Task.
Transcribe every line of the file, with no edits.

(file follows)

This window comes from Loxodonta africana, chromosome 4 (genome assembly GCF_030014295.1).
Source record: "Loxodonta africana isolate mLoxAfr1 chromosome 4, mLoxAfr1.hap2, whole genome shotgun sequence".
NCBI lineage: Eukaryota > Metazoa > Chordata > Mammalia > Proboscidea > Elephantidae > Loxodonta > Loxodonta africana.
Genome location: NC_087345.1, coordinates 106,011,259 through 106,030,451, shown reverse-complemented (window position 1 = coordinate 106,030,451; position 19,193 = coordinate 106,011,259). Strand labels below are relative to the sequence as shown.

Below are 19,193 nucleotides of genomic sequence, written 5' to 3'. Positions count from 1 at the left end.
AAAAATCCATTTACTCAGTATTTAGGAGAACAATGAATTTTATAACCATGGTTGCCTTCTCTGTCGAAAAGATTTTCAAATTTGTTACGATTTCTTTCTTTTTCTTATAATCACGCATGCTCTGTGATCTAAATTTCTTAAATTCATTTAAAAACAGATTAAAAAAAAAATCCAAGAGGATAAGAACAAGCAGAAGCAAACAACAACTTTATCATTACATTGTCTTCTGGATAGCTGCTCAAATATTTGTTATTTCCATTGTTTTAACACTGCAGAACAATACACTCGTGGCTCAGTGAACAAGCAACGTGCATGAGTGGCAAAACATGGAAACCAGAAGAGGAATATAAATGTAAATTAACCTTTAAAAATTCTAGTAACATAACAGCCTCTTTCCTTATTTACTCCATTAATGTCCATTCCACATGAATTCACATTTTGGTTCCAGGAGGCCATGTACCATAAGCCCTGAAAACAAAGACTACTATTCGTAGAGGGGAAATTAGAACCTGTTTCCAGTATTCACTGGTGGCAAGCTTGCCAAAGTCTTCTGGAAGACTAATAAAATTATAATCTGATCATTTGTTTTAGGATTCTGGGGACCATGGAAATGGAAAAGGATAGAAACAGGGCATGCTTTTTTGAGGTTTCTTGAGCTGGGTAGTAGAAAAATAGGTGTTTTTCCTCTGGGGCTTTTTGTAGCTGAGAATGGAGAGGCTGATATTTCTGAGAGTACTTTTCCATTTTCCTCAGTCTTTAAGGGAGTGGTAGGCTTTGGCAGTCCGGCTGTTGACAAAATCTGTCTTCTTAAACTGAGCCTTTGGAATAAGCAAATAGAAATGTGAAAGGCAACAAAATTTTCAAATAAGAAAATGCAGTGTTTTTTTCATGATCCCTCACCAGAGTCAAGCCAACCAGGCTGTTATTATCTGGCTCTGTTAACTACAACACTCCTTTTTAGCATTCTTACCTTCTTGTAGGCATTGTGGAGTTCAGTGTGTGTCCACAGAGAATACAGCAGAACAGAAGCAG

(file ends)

This window comes from Loxodonta africana, chromosome 4 (genome assembly GCF_030014295.1).
Source record: "Loxodonta africana isolate mLoxAfr1 chromosome 4, mLoxAfr1.hap2, whole genome shotgun sequence".
NCBI lineage: Eukaryota > Metazoa > Chordata > Mammalia > Proboscidea > Elephantidae > Loxodonta > Loxodonta africana.
Genome location: NC_087345.1, coordinates 106,011,259 through 106,030,451, shown reverse-complemented (window position 1 = coordinate 106,030,451; position 19,193 = coordinate 106,011,259). Strand labels below are relative to the sequence as shown.

Below are 19,193 nucleotides of genomic sequence, written 5' to 3'. Positions count from 1 at the left end.
AAAAATCCATTTACTCAGTATTTAGGAGAACAATGAATTTTATAACCATGGTTGCCTTCTCTGTCGAAAAGATTTTCAAATTTGTTACGATTTCTTTCTTTTTCTTATAATCACGCATGCTCTGTGATCTAAATTTCTTAAATTCATTTAAAAACAGATTAAAAAAAAAATCCAAGAGGATAAGAACAAGCAGAAGCAAACAACAACTTTATCATTACATTGTCTTCTGGATAGCTGCTCAAATATTTGTTATTTCCATTGTTTTAACACTGCAGAACAATACACTCGTGGCTCAGTGAACAAGCAACGTGCATGAGTGGCAAAACATGGAAACCAGAAGAGGAATATAAATGTAAATTAACCTTTAAAAATTCTAGTAACATAACAGCCTCTTTCCTTATTTACTCCATTAATGTCCATTCCACATGAATTCACATTTTGGTTCCAGGAGGCCATGTACCATAAGCCCTGAAAACAAAGACTACTATTCGTAGAGGGGAAATTAGAACCTGTTTCCAGTATTCACTGGTGGCAAGCTTGCCAAAGTCTTCTGGAAGACTAATAAAATTATAATCTGATCATTTGTTTTAGGATTCTGGGGACCATGGAAATGGAAAAGGATAGAAACAGGGCATGCTTTTTTGAGGTTTCTTGAGCTGGGTAGTAGAAAAATAGGTGTTTTTCCTCTGGGGCTTTTTGTAGCTGAGAATGGAGAGGCTGATATTTCTGAGAGTACTTTTCCATTTTCCTCAGTCTTTAAGGGAGTGGTAGGCTTTGGCAGTCCGGCTGTTGACAAAATCTGTCTTCTTAAACTGAGCCTTTGGAATAAGCAAATAGAAATGTGAAAGGCAACAAAATTTTCAAATAAGAAAATGCAGTGTTTTTTTCATGATCCCTCACCAGAGTCAAGCCAACCAGGCTGTTATTATCTGGCTCTGTTAACTACAACACTCCTTTTTAGCATTCTTACCTTCTTGTAGGCATTGTGGAGTTCAGTGTGTGTCCACAGAGAATACAGCAGAACAGAAGCAG